In the last few weeks, I’ve noticed something funny about people’s attitudes towards science. You might not think it funny, but I find it hilarious. So, cue the Thomas Dolby, and get ready for:
The Like You’ve Got Something Better To Do
Thanksgiving Science Spectacular
Part one of The Like You’ve Got Something Better To Do Thanksgiving Science Spectacular, is a short letter to the editor that appears in this weekend’s edition of the North Coast Journal. I wrote this letter in response to the NCJ’s science feature: Field Notes by Barry Evans. In recent months, the column has completely abandoned the natural world, in order to explore the outer limits of theoretical physics, apparently in search of truth, in the rarefied space where the improbable meets the incomprehensible.
If you don’t read the NCJ regularly, the letter might not make much sense to you. Even if you do read the NCJ, you still might not get it, but to put things in perspective, ask yourself: “How much different would my life be, if I had never heard of the Higgs Fucking Boson?”
There must be some pretty strong marijuana growing in that field where Barry Evans takes his notes. Earth to Barry: There are many more interesting things to look at in Humboldt County than the depths of your own navel.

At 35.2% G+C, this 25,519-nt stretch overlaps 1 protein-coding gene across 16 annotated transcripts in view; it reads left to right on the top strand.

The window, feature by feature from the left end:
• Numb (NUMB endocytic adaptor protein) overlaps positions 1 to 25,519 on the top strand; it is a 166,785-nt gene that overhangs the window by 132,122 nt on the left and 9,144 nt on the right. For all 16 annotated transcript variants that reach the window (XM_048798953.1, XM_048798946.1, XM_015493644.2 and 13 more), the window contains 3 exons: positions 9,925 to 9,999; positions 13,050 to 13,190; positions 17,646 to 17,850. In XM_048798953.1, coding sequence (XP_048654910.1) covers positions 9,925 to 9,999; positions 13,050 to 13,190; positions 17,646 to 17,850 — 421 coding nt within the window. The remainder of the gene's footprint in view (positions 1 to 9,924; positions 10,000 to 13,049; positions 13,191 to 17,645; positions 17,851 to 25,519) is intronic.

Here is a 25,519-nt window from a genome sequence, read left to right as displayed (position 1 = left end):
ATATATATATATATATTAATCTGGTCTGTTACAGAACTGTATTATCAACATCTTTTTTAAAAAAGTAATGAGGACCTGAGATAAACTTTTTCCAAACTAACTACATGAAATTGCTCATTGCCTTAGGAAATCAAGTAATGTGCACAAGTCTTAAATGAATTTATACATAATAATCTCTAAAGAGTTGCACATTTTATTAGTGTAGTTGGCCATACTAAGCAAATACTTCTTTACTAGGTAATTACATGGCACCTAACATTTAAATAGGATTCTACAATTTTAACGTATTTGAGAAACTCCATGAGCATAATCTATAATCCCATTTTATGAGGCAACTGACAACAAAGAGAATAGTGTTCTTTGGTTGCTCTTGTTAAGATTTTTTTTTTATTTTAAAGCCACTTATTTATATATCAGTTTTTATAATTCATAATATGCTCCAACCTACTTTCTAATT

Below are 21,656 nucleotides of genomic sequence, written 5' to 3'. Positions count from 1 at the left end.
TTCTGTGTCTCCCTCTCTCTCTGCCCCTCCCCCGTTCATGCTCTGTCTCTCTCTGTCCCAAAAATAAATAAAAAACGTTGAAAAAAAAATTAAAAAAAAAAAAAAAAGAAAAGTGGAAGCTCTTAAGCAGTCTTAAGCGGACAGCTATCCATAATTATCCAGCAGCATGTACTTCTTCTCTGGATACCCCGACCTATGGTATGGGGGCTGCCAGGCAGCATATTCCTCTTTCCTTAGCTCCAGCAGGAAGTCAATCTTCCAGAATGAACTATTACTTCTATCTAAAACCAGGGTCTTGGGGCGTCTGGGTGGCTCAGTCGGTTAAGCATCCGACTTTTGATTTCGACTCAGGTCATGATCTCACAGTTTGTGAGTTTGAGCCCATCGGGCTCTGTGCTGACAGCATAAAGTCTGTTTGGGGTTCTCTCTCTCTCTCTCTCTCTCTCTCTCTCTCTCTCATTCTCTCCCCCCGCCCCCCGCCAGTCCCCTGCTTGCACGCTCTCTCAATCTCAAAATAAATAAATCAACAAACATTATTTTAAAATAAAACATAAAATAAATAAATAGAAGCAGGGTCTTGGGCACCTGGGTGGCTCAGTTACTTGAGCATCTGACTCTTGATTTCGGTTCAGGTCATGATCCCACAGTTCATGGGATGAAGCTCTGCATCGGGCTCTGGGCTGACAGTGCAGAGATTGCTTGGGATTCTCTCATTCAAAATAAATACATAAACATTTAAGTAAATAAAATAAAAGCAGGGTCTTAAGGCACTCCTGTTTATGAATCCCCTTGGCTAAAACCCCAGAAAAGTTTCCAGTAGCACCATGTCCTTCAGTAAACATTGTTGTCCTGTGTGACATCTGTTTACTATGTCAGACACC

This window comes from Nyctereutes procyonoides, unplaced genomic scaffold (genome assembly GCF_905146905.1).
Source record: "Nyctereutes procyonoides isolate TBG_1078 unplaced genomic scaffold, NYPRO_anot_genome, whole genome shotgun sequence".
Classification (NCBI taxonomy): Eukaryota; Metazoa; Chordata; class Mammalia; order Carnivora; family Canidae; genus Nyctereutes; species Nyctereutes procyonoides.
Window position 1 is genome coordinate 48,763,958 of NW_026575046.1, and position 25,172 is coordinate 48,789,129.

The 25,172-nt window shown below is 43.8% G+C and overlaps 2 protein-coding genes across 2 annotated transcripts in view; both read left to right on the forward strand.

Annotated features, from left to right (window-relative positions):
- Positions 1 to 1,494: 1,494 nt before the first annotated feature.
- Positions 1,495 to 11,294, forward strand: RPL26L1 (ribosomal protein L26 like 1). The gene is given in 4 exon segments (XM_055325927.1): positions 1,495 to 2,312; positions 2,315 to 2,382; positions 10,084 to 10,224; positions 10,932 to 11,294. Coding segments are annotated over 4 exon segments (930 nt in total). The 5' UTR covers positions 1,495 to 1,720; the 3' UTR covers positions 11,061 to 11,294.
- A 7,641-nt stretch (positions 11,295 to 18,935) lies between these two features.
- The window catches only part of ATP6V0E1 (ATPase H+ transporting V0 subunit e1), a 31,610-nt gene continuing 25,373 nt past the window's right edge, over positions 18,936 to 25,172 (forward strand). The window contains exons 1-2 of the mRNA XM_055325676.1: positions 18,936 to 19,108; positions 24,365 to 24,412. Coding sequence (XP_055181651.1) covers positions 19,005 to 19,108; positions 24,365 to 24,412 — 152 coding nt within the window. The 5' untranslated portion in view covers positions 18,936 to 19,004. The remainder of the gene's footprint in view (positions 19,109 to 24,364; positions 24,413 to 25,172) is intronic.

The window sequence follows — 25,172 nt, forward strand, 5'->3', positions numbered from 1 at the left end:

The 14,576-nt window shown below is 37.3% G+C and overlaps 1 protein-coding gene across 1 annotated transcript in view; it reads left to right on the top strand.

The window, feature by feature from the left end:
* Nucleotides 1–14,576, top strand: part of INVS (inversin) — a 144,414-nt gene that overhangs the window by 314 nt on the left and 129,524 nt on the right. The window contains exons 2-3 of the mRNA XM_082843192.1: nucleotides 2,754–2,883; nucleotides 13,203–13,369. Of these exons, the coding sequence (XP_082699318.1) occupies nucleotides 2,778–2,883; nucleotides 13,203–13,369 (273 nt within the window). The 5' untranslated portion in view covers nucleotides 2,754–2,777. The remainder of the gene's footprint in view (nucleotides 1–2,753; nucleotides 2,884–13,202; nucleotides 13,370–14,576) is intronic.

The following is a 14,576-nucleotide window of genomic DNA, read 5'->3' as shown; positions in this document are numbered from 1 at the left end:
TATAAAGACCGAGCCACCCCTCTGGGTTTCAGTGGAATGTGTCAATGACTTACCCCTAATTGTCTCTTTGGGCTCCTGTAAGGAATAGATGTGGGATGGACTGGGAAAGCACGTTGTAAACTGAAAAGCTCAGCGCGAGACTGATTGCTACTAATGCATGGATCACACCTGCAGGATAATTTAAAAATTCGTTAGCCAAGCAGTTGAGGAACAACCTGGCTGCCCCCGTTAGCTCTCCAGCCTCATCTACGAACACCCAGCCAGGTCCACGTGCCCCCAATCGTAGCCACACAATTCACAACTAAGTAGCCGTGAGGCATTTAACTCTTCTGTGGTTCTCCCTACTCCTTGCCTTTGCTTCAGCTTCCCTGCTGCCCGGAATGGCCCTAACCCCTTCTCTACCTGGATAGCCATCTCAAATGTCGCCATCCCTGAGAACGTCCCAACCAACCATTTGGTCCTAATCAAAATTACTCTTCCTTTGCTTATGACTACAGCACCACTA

I have to agree with GT Buckley’s opinion about the Large Hadron Super-Collider. Scientists, especially physicists have gotten amazingly good at hucksterism, especially when they want to spend billions of dollars on projects that benefit no one but scientists and technology geeks. Usually, they sell us these projects by promising that their experiments will answer the existential questions that have baffled humankind since the dawn of time, and baiting us with terms like “The Big Bang” and “God Particle”.
Barry seems to have taken the bait, hook, line and sinker. Despite it’s popularity, the outer limits of quantum physics is not the place to look for answers to existential questions. For that, I suggest Barry turn to the field of phenomenology. That might help him come to terms with the limits of science, and the incomprehensibility of life.
If there is any meaning or purpose to life, Barry, you’ll find it in the natural world of your perceptions, not in the theoretical extremities of objective science. Look around Barry, tell us what you see.